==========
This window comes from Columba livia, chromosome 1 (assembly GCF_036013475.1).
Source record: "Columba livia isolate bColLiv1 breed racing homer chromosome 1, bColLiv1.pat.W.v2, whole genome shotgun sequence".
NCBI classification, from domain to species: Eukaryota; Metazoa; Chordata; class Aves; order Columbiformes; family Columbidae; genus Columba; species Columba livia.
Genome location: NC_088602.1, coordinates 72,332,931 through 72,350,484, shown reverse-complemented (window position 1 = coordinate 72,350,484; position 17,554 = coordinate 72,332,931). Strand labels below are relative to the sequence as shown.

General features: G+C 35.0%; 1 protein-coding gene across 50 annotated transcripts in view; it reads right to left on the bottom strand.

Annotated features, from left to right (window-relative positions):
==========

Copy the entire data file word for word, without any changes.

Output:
This window comes from Columba livia, chromosome 1 (assembly GCF_036013475.1).
Source record: "Columba livia isolate bColLiv1 breed racing homer chromosome 1, bColLiv1.pat.W.v2, whole genome shotgun sequence".
NCBI classification, from domain to species: Eukaryota; Metazoa; Chordata; class Aves; order Columbiformes; family Columbidae; genus Columba; species Columba livia.
Genome location: NC_088602.1, coordinates 72,332,931 through 72,350,484, shown reverse-complemented (window position 1 = coordinate 72,350,484; position 17,554 = coordinate 72,332,931). Strand labels below are relative to the sequence as shown.

General features: G+C 35.0%; 1 protein-coding gene across 50 annotated transcripts in view; it reads right to left on the bottom strand.

Annotated features, from left to right (window-relative positions):